Upward trend in patent litigation relating to automobiles
July 2017 | EXPERT BRIEFING | INTELLECTUAL PROPERTY
Cars may soon be the new smartphones, at least with respect to patent litigation and the market for patents. Patent litigation in the automotive industry is nothing new – in fact Henry Ford himself was sued for patent infringement in 1903 – but the degree of litigation in this area has been rising dramatically. Starting around 2008, there was a dramatic rise in litigation relating to smartphones and other converged devices like tablets, so much so that it raised the amount of patent litigation overall and often rose to the level of front-page news. In addition, there arose a hot market for patents and technologies relating to the phones.
There were many reasons for this but prime among them was that the converged functionality of these products – combining computer processing, music playing, streaming, calling and digital camera functionalities, among others – meant that the products could infringe patents in a wide range of technological areas. Now, with autonomous and smart cars on the horizon, automobiles could become the next focus of patent litigation. The most recent large scale study on the issue (in 2015) noted that, since 2008, the number of patent infringement suits in the automotive area quadrupled, with the rate expected to accelerate even more in the near future.
Just as the smartphone integrated a number of previously separate devices and functionalities, and integrated a tremendous amount of computing power, the automobiles of the near future have evolved to the point where they are essentially computers on wheels. The automotive industry’s most important innovations are increasingly more about computer technology rather than more traditional components such as engines and wheels. Automakers are integrating high-tech innovations from other sectors, including WiFi, cellular technology, audio technology, networking technology, security, connectivity, voice recognition, self parking, video technology, mapping and GPS into automobiles.
Technology giants like Apple, Intel and Microsoft are devoting tremendous resources toward the automotive area. For example, Intel announced that it would spend $250m on researching autonomous vehicles and earlier this year purchased Mobileye, a company with autonomous driving technology, for $15.3bn. One measure of the degree to which automobiles are becoming converged devices is their increasing connectivity to the internet – some sources estimate that roughly 21 million connected cars were sold in 2016 and that by 2021 over 80 percent of the cars sold will be connected. Another is the emergence of automotive apps, just like smartphone apps. For example, there is GasBuddy, an app which helps drivers find cheap gas, or the Spotify app that allows drivers to stream music, and apps like Google maps and Waze which are replacing in-car GPS systems.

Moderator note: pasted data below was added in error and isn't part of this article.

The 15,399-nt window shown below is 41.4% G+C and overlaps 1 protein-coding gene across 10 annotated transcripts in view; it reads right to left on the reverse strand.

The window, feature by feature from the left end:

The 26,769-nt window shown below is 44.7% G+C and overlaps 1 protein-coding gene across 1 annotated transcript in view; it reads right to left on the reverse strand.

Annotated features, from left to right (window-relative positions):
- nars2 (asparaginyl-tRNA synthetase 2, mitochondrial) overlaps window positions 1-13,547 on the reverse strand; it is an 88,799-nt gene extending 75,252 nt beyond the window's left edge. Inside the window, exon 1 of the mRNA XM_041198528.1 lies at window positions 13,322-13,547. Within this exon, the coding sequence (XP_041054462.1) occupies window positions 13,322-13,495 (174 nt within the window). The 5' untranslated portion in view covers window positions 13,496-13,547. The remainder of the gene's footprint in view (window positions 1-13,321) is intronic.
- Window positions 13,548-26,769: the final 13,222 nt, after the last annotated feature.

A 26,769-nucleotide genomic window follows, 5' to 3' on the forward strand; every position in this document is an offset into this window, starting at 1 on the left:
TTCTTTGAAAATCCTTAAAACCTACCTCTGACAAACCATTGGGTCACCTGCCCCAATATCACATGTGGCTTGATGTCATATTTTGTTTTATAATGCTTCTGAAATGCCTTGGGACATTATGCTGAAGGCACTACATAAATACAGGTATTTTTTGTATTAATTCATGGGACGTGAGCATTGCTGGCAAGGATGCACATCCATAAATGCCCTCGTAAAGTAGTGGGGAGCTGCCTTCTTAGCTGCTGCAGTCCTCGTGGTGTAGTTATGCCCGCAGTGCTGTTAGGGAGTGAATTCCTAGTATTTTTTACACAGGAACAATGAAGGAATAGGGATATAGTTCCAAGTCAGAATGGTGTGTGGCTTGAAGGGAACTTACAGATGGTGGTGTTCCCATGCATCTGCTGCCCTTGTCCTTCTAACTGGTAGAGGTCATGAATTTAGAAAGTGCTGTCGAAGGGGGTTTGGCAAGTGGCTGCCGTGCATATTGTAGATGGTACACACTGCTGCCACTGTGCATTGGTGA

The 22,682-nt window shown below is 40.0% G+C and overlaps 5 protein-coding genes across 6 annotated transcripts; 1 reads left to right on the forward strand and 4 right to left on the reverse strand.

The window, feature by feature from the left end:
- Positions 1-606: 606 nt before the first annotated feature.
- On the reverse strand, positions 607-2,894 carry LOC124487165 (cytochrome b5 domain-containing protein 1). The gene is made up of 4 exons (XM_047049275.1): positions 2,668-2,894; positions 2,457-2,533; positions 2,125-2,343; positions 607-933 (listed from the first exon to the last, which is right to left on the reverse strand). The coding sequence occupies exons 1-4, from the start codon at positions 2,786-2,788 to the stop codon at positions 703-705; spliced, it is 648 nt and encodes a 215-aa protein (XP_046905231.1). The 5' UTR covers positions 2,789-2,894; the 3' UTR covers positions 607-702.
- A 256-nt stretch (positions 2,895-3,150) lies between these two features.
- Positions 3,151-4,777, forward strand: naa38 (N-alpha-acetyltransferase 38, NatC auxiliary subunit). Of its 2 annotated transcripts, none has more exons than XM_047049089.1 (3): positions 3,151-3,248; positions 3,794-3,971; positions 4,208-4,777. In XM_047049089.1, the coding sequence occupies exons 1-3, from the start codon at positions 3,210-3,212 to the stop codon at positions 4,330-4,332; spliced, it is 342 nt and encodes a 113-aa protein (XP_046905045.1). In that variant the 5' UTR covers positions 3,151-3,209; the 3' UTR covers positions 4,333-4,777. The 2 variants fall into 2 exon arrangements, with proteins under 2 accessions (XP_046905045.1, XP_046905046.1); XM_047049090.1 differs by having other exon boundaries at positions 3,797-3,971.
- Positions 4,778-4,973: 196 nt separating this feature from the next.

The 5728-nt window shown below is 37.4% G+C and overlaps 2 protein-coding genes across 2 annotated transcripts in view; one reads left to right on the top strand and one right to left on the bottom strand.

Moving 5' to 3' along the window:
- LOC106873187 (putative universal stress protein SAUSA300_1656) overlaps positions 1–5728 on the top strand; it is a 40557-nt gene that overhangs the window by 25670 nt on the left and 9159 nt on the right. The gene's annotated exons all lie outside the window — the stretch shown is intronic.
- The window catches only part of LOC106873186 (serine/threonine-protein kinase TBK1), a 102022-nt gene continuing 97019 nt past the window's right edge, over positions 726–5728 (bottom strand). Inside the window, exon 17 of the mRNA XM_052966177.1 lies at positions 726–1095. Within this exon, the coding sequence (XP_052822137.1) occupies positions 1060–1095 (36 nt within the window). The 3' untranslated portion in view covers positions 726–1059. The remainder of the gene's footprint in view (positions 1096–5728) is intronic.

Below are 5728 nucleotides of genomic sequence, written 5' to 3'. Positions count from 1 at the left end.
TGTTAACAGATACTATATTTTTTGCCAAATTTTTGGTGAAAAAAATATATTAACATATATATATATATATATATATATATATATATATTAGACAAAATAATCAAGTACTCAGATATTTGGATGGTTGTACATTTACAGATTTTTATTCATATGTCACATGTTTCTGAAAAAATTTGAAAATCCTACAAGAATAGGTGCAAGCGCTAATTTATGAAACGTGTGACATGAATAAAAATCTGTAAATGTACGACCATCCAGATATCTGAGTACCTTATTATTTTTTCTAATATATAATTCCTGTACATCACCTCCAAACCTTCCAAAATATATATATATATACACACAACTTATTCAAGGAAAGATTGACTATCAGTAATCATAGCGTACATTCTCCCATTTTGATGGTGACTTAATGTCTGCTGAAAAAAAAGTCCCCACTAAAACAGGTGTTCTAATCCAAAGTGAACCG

Self driving cars (also called autonomous cars) are expected to be the next big development and fully driverless vehicles that do not need a driver at all may be on the road as soon as 2020. This change in technology has a number of ramifications, both due to the increasing amounts of technology integrated into automobiles, but also due to the nature of the players developing the technology and being introduced into the market.
Historically, the large automotive manufacturers, and their associated component makers, have been reluctant to sue each other for patent infringement. However, the convergence of functionalities in automobiles has introduced a host of new players into the market because of the sheer number of technologies involved. For example, software, audio, navigation and memory makers are now providing key components of automobiles. Moreover, these new participants come from the high tech area and are both used to litigating vigorously to protect their innovations and do not feel bound by the automakers’ traditions. Thus, these new participants in the industry are more willing to sue to defend their property.